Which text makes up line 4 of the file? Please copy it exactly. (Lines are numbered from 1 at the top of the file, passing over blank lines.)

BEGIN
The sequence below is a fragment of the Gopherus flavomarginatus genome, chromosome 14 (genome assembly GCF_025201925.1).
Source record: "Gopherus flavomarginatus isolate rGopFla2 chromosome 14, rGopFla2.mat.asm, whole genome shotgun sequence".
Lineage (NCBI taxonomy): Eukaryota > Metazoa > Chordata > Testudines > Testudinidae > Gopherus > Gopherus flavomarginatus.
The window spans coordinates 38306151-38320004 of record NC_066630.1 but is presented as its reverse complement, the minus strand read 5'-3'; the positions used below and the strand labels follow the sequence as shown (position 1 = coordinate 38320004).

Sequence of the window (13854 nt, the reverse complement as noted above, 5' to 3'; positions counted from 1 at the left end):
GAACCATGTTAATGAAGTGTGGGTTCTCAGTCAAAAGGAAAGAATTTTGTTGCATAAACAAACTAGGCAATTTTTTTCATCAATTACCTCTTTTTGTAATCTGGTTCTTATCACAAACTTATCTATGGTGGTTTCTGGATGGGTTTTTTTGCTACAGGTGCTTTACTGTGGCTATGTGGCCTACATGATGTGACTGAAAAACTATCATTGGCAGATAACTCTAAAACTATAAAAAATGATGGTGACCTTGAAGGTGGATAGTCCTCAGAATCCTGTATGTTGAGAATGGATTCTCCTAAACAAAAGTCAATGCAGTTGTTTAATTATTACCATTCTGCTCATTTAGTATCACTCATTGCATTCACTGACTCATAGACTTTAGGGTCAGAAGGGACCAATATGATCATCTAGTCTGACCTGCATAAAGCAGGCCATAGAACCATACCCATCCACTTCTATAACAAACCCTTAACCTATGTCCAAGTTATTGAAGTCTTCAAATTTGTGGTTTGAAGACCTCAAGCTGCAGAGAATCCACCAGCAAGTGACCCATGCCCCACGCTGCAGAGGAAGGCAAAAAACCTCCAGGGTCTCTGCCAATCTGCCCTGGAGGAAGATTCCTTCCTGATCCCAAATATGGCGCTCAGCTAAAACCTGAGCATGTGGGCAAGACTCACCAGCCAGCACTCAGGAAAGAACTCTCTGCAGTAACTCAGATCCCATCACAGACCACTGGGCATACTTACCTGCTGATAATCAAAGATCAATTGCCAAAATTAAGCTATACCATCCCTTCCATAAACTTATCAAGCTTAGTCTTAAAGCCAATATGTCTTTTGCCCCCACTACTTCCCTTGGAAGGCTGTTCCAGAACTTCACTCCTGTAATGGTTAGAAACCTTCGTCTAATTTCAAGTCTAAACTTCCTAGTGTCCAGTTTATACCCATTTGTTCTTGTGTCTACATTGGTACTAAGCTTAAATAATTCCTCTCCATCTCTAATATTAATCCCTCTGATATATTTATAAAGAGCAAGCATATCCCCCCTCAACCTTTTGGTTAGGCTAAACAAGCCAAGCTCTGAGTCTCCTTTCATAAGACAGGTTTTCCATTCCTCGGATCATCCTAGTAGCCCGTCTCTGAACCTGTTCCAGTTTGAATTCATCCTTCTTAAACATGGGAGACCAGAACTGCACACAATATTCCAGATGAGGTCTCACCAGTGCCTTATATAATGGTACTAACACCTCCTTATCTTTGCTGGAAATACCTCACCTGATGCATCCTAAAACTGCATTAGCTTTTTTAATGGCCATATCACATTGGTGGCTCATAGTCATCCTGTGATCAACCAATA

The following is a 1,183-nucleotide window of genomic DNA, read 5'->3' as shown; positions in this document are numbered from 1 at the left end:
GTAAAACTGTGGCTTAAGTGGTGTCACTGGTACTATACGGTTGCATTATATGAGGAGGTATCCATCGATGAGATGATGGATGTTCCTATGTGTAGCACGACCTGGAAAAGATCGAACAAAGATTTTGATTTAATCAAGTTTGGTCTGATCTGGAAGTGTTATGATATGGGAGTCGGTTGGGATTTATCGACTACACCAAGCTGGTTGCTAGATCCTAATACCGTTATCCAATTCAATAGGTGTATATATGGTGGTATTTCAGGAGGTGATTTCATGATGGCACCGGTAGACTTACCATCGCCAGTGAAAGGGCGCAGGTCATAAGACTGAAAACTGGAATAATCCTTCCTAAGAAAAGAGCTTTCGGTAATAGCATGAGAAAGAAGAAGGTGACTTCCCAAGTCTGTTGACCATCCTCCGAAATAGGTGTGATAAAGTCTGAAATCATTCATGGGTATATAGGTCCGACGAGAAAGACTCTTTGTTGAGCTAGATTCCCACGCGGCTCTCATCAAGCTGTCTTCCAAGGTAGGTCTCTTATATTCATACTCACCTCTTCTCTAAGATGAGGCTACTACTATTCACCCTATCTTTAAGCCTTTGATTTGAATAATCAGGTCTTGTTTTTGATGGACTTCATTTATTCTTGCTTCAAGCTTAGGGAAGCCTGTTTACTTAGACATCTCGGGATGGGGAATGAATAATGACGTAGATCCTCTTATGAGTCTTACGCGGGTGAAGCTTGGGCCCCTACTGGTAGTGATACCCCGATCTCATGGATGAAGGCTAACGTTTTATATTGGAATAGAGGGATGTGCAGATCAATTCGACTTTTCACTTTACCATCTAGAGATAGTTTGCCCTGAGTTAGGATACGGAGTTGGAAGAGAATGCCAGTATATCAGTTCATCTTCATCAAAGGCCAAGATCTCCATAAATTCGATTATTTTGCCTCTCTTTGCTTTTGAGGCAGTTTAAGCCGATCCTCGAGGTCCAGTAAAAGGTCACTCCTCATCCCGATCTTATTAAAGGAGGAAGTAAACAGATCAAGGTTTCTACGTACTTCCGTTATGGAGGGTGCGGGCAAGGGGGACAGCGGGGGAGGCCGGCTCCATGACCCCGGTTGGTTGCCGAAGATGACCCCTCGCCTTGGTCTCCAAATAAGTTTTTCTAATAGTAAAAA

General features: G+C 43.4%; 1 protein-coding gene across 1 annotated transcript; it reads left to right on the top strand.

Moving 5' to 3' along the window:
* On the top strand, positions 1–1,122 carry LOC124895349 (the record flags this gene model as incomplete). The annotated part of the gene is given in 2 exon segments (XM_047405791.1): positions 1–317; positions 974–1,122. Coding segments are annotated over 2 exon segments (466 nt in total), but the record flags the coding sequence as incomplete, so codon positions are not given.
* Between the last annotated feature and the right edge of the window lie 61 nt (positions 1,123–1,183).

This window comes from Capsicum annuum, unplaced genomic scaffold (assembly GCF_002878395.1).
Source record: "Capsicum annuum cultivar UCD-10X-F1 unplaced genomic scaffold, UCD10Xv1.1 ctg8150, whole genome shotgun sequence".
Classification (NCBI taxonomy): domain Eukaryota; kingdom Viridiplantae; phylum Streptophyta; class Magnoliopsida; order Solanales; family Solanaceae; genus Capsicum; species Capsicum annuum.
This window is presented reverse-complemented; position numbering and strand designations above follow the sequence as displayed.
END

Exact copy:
The window spans coordinates 38306151-38320004 of record NC_066630.1 but is presented as its reverse complement, the minus strand read 5'-3'; the positions used below and the strand labels follow the sequence as shown (position 1 = coordinate 38320004).